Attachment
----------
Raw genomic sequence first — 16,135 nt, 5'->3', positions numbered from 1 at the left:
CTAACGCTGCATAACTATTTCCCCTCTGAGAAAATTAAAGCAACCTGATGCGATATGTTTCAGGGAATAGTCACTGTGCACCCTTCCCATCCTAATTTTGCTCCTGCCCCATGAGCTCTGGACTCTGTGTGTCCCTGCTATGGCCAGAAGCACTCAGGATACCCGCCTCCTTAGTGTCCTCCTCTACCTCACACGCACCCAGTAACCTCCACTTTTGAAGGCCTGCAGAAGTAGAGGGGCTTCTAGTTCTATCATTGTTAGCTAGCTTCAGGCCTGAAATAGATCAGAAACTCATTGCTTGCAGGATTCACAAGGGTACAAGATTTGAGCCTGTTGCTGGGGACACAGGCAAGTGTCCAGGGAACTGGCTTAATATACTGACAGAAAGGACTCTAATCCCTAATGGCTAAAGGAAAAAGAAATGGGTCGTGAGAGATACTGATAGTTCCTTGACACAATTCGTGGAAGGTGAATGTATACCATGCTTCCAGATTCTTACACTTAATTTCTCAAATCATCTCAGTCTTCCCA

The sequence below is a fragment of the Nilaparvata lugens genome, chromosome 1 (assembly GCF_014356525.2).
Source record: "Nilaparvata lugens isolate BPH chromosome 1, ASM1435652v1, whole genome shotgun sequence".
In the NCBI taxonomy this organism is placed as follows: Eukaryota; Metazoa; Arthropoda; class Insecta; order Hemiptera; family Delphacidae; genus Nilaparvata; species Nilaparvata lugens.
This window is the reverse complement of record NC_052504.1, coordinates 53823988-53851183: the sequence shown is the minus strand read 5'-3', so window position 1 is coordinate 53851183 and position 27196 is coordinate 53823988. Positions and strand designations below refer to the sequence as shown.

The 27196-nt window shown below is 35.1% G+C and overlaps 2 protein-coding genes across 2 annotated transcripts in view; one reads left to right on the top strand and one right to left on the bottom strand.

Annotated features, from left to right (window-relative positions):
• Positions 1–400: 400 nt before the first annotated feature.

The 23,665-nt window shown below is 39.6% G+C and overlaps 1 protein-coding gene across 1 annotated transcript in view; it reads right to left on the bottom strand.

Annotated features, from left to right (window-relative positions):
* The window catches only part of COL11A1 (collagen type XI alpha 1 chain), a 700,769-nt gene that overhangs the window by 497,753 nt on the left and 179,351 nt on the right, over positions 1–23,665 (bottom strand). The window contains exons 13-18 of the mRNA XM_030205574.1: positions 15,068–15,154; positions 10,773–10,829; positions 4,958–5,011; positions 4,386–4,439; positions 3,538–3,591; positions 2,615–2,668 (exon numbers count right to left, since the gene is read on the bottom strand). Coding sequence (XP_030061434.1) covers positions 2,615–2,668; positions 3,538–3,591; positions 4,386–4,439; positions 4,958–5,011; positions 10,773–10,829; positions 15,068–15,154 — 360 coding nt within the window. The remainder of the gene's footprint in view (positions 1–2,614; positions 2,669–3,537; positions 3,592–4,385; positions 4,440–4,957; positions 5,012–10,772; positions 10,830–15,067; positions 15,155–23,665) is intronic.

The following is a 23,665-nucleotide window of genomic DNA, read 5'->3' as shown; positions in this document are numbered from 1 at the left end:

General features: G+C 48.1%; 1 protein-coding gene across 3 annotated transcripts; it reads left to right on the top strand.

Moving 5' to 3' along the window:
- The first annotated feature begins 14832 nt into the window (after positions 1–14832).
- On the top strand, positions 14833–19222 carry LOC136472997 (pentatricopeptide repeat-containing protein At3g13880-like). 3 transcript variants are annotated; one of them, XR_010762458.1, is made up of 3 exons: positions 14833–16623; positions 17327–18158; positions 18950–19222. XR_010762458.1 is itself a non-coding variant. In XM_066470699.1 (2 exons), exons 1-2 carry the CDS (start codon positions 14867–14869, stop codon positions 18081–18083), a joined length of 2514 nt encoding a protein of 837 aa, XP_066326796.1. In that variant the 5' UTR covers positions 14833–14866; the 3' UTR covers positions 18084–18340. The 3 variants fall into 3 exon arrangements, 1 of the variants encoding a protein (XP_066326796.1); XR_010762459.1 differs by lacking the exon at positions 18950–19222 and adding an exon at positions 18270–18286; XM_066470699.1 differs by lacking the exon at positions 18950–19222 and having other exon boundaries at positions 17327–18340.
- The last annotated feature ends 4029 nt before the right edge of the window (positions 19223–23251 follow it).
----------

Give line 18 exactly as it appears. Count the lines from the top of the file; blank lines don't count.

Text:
- The last annotated feature ends 4029 nt before the right edge of the window (positions 19223–23251 follow it).